323 F2d 190 Lo-Vaca Gathering Company v. Federal Power Commission

323 F.2d 190

LO-VACA GATHERING COMPANY, Houston Pipe Line Company and El Paso Natural Gas Company, Petitioners,

No. 19478.

United States Court of Appeals Fifth Circuit.

September 24, 1963.

Rehearing Denied December 17, 1963.

George D. Horning, Jr., C. Frank Reifsnyder, Harry L. Albrecht, Hogan & Hartson, Washington, D. C., for petitioner El Paso Natural Gas Co.

Sherman S. Poland, Bradford Ross, Ross, Marsh & Foster, Washington, D. C., for petitioner Lo-Vaca Gathering Co.

James Calvin Simpson, Senior Counsel, William M. Bennett, Chief Counsel, Walter G. Linstedt, Counsel, San Francisco, Cal., for the People of Cal. and the Public Utilities Commission of said State.

Jefferson D. Giller, Hugh Q. Buck, Richard L. McGraw, Fulbright, Crooker, Freeman, Bates & Jaworski, Houston, Tex., for petitioner Houston Pipe Line Co.

John Ormasa, Harry P. Letton, Jr., William H. Owens, Los Angeles, Cal., for intervenor-respondent Southern Cal. Gas Co.

Milford Springer, Robert M. Olson, Jr., Los Angeles, Cal., for intervenor-respondent Southern Counties Gas Co. of Cal.

Milton J. Grossman, Atty., Howard E. Wahrenbrock, Sol., Richard A. Solomon, Gen. Counsel, Robert L. Russell, Asst. Gen. Counsel, F.P.C., Washington, D. C., for respondent.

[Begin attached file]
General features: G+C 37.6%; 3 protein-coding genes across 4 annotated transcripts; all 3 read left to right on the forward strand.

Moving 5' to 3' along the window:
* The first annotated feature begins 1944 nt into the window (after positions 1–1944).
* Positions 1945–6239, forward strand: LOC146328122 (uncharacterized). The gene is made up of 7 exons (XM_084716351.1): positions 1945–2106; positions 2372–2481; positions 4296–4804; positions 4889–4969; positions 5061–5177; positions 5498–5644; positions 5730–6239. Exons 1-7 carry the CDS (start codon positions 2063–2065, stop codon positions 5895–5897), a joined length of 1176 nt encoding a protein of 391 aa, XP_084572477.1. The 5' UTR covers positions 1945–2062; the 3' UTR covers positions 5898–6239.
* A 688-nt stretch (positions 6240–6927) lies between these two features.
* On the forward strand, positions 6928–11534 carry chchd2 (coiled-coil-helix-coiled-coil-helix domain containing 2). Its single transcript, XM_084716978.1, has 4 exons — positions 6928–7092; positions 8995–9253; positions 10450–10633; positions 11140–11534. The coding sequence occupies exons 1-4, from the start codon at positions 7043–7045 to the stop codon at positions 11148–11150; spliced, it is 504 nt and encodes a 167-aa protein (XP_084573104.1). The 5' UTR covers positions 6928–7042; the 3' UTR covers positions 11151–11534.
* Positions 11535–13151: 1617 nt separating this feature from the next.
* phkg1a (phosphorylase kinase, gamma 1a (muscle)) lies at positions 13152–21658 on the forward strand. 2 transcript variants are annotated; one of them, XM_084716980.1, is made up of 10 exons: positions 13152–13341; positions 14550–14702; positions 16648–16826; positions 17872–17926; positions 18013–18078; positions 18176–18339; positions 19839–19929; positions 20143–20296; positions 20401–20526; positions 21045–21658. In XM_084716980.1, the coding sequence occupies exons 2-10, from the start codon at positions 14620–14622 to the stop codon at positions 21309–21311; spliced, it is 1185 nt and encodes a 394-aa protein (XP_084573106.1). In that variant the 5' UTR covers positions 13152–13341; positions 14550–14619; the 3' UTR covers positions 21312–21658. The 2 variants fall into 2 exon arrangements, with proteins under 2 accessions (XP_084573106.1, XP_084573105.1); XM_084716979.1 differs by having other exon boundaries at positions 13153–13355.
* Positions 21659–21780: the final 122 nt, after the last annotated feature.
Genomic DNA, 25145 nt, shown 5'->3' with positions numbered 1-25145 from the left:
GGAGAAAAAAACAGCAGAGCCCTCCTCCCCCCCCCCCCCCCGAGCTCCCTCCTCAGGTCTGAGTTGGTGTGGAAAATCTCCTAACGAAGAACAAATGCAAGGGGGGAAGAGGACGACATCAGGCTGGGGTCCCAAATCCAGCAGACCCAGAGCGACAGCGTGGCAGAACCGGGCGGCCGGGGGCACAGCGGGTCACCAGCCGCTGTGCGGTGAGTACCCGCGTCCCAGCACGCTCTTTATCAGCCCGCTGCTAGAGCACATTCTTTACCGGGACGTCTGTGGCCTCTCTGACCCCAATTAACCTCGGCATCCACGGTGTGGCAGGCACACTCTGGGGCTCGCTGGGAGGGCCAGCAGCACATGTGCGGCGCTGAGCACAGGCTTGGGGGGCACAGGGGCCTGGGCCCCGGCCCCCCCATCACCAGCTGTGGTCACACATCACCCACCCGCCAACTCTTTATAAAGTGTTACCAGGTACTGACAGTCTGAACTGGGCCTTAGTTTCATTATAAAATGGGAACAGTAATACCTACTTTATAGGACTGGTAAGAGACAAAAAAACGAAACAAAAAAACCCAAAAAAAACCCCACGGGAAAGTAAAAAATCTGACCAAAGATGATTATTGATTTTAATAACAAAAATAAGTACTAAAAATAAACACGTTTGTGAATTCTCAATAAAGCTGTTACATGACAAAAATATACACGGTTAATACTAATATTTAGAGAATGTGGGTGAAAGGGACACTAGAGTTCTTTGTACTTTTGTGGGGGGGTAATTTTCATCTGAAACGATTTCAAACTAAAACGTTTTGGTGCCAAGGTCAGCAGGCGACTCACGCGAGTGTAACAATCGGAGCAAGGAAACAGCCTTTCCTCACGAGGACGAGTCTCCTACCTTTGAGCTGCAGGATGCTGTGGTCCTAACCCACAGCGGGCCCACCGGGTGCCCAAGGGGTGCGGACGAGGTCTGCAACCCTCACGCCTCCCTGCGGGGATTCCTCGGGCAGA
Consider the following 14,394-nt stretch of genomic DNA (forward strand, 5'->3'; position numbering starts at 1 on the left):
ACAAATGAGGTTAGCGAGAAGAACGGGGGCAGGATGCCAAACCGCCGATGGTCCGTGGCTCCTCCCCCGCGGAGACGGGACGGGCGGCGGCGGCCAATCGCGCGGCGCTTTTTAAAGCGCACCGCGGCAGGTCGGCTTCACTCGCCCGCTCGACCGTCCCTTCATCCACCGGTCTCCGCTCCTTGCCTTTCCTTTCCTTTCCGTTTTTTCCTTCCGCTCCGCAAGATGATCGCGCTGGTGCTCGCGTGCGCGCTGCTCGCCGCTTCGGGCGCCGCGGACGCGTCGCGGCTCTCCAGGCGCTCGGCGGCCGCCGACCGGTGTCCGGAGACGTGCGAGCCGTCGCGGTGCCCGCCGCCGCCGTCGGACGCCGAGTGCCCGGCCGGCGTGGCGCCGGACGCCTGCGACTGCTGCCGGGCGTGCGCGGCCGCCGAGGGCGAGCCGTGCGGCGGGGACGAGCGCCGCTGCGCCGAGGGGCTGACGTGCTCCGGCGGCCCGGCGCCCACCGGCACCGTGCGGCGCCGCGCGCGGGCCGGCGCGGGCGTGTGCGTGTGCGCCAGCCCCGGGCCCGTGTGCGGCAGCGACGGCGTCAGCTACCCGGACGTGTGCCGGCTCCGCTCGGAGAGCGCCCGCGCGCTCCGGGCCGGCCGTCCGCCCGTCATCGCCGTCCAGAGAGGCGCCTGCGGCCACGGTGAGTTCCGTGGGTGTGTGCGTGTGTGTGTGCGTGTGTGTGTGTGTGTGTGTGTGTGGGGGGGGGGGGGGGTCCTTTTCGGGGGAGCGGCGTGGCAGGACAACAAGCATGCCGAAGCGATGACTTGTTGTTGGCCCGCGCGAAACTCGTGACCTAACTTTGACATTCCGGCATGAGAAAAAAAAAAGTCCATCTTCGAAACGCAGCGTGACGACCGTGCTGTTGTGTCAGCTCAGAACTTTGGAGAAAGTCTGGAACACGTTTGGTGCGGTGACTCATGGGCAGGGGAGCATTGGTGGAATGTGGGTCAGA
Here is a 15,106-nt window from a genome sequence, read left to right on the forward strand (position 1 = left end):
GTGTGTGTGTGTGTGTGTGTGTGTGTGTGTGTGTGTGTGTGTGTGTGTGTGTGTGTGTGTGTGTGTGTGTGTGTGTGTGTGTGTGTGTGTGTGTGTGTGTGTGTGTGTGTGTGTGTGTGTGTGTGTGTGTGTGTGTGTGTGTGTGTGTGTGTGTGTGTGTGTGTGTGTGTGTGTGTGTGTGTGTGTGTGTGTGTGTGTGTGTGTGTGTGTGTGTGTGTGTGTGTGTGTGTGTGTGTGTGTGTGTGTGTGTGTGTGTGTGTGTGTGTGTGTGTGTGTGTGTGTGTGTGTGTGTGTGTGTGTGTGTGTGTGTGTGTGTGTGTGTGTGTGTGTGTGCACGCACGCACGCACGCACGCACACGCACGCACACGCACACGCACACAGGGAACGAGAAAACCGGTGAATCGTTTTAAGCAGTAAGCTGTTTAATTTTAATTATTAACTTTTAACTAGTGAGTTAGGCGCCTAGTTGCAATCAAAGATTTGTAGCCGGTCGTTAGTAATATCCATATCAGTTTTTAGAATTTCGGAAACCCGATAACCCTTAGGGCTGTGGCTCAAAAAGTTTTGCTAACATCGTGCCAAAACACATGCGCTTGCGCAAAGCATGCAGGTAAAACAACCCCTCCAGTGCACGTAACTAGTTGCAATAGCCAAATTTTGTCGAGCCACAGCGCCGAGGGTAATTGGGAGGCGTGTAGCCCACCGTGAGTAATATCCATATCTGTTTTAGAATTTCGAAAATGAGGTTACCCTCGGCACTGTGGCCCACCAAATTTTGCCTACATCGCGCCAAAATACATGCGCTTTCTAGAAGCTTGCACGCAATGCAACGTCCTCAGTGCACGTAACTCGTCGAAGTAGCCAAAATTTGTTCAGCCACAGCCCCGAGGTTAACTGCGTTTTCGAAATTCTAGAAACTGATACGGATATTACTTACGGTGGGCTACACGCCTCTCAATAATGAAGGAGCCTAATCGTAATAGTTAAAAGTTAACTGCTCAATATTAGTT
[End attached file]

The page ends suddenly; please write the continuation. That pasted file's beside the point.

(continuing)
Before RIVES and CAMERON, Circuit Judges, and BOOTLE, District Judge.

CAMERON, Circuit Judge.

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The question here involves solely the extent of the jurisdiction of the Federal Power Commission (Commission) under the Natural Gas Act.1 The facts underlying the controversy presented by this petition for review of an order of the Federal Power Commission are not in dispute and are, briefly, as follows:


Lo-Vaca Gathering Company (Lo-Vaca) requested certificate authority with respect to two contracts involving the delivery of natural gas to El Paso Natural Gas Company (El Paso). The first request involved the "gathering and delivery" to El Paso of 50,000 Mcf (meaning, thousand cubic feet) of natural gas per day, and the second involved the "gathering and sale" of 70,000 Mcf per day. Authority requested under the first contract is thus limited to the "gathering and delivery" rather than the sale of the gas. Petitioners contend that regulation of the sale is not within the Commission's jurisdiction under the Act because that volume of gas is not to be resold. The contract provides:


"All of the gas to be purchased by El Paso from Gatherer [Lo-Vaca] under this agreement shall be used by El Paso solely as fuel in El Paso's compressors, treating plants, boilers, camps and other facilities located outside the State of Texas. It is understood, however, that said gas will be commingled with other gas being transported in El Paso's pipe line system."


Jurisdiction is not disputed as to the second Lo-Vaca contract.